September 10 - 12, 2014
You wouldn't know by looking at it, but the city of Potosi was once the economic center of the world. According to legend, the Incas were to begin excavating Cerro Rico in 1462, but a supernatural voice told them that the silver was not meant for them, but for the others who come from a distance place. In 1544, Potosi was discovered accidentally by an Incan shepherd named Diego Huallpa who after chasing a loose llama up the mountain Potojsi (Quechua translation for thunder). Exhausted, the man built a fire at the foot of the hill only to discover that the ground before him became molten silver. His encounter caught the eye of the Spanish, who were consumed by the precious metal and enslaved the local people into mining the silver within. Even the famous novel Don Quixote pays homage to Potosi. Something "worth one Potosi" meant it was deemed priceless and far superior to even the most valuable treasure. The source of the silver came from the mountain Cerro Rico, serving as the economic heartbeat to the Spanish colonial mint for centuries.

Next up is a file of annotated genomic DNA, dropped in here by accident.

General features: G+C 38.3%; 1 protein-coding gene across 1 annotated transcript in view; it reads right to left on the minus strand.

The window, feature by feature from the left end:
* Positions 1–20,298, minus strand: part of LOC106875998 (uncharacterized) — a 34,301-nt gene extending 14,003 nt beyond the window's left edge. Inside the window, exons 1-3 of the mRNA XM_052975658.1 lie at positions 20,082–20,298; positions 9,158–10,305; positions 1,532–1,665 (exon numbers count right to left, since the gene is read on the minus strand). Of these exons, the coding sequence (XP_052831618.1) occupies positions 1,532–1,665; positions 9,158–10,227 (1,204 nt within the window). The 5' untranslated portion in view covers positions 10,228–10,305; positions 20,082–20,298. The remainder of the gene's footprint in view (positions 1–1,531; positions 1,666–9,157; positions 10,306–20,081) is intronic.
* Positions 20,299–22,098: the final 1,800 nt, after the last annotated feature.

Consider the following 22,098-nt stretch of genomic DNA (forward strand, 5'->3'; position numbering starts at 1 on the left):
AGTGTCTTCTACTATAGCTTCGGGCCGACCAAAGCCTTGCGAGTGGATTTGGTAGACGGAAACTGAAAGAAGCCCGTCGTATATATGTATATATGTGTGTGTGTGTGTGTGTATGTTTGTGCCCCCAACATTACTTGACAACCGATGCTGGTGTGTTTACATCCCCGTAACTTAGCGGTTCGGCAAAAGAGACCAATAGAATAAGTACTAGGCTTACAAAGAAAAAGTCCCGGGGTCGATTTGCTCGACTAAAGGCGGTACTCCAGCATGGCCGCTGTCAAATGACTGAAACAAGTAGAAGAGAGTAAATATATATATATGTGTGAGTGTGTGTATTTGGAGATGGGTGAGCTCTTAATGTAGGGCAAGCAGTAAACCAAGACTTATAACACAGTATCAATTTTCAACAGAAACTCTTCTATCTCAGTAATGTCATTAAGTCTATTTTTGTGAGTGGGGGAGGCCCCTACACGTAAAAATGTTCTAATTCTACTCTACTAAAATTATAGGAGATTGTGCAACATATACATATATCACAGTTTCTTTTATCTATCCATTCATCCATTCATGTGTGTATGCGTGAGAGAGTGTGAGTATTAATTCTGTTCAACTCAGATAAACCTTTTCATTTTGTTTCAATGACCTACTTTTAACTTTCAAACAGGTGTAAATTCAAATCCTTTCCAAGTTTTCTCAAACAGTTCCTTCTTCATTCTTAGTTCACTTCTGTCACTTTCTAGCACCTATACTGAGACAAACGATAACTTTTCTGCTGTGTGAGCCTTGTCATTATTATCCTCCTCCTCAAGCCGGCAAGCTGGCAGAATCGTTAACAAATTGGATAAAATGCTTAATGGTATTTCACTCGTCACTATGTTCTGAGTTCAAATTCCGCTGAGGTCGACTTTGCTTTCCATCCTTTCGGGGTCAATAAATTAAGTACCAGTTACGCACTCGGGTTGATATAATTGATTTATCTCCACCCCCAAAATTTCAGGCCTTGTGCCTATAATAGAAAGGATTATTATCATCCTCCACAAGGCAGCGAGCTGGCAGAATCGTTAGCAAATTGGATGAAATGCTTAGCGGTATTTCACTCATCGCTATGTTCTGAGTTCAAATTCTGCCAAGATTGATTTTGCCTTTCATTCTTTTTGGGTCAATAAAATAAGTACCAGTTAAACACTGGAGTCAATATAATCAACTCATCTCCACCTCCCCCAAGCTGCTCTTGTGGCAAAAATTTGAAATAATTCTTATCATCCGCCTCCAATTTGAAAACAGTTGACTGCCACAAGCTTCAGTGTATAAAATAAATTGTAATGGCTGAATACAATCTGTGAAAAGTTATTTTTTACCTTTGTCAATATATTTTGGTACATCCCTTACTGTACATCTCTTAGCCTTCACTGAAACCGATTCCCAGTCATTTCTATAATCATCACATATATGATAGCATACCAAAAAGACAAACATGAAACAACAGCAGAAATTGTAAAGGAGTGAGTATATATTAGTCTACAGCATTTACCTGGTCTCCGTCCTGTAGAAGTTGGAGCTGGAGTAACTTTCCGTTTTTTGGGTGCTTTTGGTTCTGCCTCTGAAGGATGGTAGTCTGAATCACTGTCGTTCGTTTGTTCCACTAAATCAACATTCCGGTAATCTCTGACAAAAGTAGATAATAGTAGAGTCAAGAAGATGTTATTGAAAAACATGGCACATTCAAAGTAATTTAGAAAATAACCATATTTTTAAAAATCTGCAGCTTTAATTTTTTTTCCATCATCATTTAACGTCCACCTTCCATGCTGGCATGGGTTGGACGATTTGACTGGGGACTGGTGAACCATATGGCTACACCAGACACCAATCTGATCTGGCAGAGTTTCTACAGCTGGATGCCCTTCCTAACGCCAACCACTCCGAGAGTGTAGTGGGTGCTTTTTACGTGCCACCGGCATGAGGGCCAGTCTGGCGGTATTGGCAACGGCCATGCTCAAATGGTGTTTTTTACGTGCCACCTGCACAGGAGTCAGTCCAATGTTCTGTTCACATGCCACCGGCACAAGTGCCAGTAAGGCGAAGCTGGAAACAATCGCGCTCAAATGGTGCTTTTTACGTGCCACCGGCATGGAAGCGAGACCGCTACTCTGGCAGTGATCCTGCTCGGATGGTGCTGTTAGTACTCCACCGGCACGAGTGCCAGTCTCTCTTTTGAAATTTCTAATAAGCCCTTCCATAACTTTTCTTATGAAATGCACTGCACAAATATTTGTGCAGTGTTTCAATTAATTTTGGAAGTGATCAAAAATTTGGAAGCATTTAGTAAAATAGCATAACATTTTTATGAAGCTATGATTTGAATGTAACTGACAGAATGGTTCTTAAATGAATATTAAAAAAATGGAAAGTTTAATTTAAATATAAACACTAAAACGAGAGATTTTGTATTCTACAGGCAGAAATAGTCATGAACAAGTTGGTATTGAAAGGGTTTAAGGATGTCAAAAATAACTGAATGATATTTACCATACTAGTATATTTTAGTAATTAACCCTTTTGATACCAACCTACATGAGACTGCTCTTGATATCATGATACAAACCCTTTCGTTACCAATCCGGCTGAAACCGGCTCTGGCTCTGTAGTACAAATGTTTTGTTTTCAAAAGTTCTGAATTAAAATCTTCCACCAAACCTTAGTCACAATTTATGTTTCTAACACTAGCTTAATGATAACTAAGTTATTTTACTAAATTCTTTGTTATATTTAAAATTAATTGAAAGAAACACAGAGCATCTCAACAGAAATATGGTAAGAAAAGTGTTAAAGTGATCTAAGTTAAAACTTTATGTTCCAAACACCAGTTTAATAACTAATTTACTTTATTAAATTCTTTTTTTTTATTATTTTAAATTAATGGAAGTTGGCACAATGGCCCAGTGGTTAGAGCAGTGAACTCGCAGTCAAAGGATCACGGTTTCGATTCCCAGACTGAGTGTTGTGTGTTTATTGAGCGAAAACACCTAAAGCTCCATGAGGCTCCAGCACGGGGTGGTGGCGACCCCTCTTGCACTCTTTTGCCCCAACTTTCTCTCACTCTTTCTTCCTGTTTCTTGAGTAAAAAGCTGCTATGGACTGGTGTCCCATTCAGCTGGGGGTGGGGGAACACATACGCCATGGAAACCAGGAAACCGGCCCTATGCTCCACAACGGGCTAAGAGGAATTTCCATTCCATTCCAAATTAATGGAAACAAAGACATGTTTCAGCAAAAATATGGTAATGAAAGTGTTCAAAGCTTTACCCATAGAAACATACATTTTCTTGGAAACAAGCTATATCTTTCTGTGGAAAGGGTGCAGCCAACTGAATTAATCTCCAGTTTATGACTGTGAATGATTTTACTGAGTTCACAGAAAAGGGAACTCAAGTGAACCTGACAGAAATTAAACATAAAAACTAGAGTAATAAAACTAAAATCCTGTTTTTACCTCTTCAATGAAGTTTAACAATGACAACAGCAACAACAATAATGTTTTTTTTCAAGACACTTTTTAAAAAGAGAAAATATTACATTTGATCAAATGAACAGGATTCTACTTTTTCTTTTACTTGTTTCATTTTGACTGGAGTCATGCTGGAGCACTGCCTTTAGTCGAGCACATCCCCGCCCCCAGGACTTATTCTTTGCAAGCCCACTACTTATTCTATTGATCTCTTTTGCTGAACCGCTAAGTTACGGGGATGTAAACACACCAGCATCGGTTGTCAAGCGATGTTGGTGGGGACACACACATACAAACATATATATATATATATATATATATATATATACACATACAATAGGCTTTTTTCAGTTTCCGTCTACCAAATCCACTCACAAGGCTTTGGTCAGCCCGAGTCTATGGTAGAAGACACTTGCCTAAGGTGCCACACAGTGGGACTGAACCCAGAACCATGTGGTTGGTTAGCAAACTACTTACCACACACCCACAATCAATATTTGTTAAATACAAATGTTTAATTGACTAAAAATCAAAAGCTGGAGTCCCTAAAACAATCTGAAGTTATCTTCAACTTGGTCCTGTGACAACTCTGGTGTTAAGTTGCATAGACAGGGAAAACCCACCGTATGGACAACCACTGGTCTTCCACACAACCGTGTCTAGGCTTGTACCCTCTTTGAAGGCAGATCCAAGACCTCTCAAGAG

Rising more than 15,800 feet high, Cerro Rico is now an ant farm of tunnels from the thousands of mines. This mountain supplied the currency for the Spanish crown and throughout Europe in the 16th century and was the single most abundant source of silver in the world. But not all was prosperous to the 8 million miners who died in vain to make Potosi on the map. Working in the Potosi silver mines was quite literally working in Hell. The miners today continue to offer gifts for protection to El Tio, a supernatural lord of the underworld. It is believed that he owns the mines and the minerals inside. Statues of a demonic, devilish figure are littered with cigarettes, booze, and coca leaves. It is believed that without it, El Tio himself will take his wrath out on those in the mines. In the past, villagers would sacrifice a llama and smear its blood at the mine's entrance to appease him. This deity has a connection with the Christian belief of the Devil. Miners would worship Christ and the Virgin while above ground, but as they entered the mines, they would pray to El Tio to protect them from the harsh world below.